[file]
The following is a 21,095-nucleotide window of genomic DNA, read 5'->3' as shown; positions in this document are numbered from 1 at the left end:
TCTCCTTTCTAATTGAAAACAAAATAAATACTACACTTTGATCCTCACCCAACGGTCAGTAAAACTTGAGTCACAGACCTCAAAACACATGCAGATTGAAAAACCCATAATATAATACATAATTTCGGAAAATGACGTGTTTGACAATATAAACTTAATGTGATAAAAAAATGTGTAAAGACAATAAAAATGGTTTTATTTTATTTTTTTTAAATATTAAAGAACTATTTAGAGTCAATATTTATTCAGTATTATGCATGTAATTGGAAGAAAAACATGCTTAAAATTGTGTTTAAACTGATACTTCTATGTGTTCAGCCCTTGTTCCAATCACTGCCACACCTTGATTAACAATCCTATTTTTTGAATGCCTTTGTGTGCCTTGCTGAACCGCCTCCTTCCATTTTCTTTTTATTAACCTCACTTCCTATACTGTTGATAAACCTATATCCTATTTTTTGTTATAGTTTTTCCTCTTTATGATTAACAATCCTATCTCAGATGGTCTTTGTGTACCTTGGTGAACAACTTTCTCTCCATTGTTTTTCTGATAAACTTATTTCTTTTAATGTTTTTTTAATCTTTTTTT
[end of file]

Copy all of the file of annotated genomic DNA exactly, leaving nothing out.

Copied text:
The following is a 21,095-nucleotide window of genomic DNA, read 5'->3' as shown; positions in this document are numbered from 1 at the left end:
TCTCCTTTCTAATTGAAAACAAAATAAATACTACACTTTGATCCTCACCCAACGGTCAGTAAAACTTGAGTCACAGACCTCAAAACACATGCAGATTGAAAAACCCATAATATAATACATAATTTCGGAAAATGACGTGTTTGACAATATAAACTTAATGTGATAAAAAAATGTGTAAAGACAATAAAAATGGTTTTATTTTATTTTTTTTAAATATTAAAGAACTATTTAGAGTCAATATTTATTCAGTATTATGCATGTAATTGGAAGAAAAACATGCTTAAAATTGTGTTTAAACTGATACTTCTATGTGTTCAGCCCTTGTTCCAATCACTGCCACACCTTGATTAACAATCCTATTTTTTGAATGCCTTTGTGTGCCTTGCTGAACCGCCTCCTTCCATTTTCTTTTTATTAACCTCACTTCCTATACTGTTGATAAACCTATATCCTATTTTTTGTTATAGTTTTTCCTCTTTATGATTAACAATCCTATCTCAGATGGTCTTTGTGTACCTTGGTGAACAACTTTCTCTCCATTGTTTTTCTGATAAACTTATTTCTTTTAATGTTTTTTTAATCTTTTTTT